This week I’ve been reading Samuel Alexander’s book Entropia. It’s kind of like Richard Heinberg’s The End of Growth rewritten as a fictionalised version of the Cuban oil crisis, in the style of William Morris’ News from Nowhere. It is ostensibly fiction, but it’s more of a philosophical treatise on sustainability and simplicity.
I shall review it when I’ve finished, but this paragraph jumped out at me as I was reading it in the park over lunch today:
“Human beings only have a limited amount of time and energy with which to live their lives. It follows that the more time and energy a society dedicates to the pursuit of material wealth, the less it will have for other things, such as community or political engagement. Taken to its extreme, such a society may end up extremely affluent, but comprising individuals who are alienated, disengaged and lonely – and not so rich at all.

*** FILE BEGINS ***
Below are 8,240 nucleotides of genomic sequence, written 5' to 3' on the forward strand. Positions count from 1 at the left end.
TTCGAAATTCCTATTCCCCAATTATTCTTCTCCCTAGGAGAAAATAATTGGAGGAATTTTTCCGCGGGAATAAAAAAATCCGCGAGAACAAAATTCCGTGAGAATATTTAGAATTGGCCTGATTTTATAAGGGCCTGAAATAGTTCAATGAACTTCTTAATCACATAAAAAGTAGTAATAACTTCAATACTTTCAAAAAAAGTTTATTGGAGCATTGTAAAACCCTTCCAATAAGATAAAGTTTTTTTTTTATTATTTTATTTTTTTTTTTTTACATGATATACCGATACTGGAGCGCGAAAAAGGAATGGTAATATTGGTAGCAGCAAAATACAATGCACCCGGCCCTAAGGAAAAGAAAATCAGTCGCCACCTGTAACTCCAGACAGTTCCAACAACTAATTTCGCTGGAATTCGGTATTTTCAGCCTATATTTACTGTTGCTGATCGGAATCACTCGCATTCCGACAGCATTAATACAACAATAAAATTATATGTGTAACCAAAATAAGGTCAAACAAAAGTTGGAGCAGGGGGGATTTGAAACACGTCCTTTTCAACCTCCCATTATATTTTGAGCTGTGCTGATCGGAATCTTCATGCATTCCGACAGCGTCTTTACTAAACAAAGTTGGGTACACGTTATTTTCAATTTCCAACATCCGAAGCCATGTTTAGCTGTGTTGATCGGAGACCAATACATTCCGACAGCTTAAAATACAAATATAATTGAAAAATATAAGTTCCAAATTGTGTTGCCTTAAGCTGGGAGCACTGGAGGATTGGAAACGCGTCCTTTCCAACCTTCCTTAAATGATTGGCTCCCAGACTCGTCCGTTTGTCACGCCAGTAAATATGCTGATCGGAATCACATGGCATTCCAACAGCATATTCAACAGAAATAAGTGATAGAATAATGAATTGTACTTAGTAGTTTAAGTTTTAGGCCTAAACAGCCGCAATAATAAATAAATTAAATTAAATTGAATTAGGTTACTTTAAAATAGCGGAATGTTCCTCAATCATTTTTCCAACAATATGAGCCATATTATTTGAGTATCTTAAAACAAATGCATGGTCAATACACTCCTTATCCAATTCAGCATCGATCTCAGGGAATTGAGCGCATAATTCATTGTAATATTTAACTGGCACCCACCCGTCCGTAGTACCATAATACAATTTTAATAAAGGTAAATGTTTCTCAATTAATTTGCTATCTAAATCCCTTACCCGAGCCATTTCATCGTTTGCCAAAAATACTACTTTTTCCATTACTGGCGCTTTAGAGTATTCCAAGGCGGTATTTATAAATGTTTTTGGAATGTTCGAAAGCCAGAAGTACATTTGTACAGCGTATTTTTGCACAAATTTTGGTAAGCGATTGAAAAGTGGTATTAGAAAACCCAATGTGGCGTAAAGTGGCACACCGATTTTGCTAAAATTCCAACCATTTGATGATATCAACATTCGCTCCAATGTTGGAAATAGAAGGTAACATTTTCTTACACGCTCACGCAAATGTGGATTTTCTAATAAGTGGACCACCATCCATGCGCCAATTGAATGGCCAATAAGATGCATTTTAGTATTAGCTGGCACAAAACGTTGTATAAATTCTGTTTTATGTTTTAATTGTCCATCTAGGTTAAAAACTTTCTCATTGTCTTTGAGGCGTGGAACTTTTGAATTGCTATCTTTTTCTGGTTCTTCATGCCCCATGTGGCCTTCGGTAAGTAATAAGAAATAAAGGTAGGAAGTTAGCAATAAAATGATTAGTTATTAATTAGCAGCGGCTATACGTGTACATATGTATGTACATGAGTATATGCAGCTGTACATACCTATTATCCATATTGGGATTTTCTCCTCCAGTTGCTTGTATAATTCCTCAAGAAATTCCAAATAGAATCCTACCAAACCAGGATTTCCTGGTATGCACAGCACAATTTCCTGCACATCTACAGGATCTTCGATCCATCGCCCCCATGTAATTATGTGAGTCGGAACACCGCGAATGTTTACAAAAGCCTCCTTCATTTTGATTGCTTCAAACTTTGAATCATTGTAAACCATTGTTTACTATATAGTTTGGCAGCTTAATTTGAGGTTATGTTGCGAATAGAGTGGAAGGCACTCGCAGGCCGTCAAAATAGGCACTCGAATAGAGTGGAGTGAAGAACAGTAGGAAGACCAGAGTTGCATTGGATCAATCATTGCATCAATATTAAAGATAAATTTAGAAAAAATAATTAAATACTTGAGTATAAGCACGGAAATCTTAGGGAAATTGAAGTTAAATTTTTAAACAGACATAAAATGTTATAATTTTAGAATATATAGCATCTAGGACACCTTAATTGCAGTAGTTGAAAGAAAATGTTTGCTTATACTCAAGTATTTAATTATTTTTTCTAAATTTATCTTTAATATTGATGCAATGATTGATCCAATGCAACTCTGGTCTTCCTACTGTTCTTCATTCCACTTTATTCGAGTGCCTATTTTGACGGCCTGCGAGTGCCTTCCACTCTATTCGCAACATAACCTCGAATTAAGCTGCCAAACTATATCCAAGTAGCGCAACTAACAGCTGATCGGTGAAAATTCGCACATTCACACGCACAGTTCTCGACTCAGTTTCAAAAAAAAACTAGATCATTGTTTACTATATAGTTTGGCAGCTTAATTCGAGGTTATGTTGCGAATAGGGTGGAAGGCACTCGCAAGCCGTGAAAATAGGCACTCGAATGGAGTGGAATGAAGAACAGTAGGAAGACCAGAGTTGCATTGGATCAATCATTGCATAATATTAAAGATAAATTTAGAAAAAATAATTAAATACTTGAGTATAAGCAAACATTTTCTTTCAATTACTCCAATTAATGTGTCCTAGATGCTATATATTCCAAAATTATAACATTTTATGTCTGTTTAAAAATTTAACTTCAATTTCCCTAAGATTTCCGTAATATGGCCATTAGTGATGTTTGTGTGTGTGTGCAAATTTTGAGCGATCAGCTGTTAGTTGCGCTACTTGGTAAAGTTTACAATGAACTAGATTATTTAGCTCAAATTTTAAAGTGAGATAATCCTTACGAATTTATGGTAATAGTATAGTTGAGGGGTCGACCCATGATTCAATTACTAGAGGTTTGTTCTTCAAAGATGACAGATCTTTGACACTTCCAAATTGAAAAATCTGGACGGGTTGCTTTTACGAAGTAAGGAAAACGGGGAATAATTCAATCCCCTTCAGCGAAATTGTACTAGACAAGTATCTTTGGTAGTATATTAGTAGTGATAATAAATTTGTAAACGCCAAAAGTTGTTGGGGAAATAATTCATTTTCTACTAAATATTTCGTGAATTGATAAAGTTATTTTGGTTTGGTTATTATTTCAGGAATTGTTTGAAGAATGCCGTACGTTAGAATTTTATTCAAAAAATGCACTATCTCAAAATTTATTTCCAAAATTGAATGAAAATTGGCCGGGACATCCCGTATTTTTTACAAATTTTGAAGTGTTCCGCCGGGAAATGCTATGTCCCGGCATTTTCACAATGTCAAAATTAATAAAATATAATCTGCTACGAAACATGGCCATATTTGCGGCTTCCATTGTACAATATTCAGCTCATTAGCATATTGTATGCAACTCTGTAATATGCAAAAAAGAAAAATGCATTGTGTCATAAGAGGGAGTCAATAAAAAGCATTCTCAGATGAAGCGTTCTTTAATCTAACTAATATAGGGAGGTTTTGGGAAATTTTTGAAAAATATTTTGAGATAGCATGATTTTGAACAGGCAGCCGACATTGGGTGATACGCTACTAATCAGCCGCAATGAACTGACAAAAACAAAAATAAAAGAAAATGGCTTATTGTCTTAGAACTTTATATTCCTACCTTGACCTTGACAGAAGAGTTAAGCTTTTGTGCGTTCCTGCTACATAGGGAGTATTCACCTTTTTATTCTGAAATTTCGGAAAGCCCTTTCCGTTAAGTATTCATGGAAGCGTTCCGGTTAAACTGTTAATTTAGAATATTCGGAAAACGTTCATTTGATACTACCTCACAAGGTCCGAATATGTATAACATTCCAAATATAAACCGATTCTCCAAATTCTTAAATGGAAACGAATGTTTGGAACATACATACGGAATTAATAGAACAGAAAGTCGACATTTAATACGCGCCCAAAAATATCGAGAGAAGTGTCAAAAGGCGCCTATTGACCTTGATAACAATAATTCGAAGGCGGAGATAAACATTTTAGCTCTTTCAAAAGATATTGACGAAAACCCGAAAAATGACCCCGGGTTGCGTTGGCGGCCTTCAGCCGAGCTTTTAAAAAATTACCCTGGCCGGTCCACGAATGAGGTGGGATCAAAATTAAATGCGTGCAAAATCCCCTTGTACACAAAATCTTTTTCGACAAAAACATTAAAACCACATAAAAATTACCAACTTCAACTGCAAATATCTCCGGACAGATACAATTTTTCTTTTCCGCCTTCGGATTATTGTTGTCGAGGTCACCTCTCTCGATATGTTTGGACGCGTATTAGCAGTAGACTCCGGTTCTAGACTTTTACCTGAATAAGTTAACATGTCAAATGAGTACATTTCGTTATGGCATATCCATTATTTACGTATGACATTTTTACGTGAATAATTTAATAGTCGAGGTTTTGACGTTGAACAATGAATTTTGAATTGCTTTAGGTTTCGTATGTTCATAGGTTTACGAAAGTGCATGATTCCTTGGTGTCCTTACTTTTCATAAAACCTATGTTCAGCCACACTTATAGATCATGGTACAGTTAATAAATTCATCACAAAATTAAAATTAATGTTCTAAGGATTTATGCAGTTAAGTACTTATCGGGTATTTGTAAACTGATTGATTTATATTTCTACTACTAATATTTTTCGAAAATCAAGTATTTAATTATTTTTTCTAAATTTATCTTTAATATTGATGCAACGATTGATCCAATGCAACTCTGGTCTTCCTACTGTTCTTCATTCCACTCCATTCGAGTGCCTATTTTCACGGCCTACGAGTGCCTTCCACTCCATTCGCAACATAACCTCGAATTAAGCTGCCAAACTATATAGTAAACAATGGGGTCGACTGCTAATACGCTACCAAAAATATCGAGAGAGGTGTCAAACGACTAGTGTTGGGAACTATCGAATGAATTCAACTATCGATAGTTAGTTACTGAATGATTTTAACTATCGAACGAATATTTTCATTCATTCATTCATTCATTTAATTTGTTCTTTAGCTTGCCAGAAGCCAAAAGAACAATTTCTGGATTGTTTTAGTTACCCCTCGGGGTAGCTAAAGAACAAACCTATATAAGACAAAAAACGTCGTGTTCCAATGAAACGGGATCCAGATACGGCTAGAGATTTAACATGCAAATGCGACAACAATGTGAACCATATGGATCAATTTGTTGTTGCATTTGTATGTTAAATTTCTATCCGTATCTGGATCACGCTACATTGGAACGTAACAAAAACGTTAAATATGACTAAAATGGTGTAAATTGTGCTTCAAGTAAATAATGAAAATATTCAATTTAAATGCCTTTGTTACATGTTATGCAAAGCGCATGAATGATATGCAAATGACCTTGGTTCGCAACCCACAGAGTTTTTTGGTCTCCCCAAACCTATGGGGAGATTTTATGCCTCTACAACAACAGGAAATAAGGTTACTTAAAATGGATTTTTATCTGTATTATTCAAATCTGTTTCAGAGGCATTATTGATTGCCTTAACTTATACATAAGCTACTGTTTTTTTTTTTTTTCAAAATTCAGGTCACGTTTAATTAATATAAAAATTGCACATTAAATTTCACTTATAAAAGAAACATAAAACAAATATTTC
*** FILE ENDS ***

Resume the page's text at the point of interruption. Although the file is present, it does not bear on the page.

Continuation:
Similarly, the more important affluence is to individuals or societies, the less willing they will be to share wealth for reasons of social justice, and the less willing they will be to voluntarily limit consumption for the sake of environmental health. It follows that a just and sustainable society cannot be a society dedicated to the never-ending pursuit of affluence, but must instead be based on material sufficiency.”
Interesting observations. Perhaps this is what Jesus was getting at when he said the love of money is the root of all kinds of evil.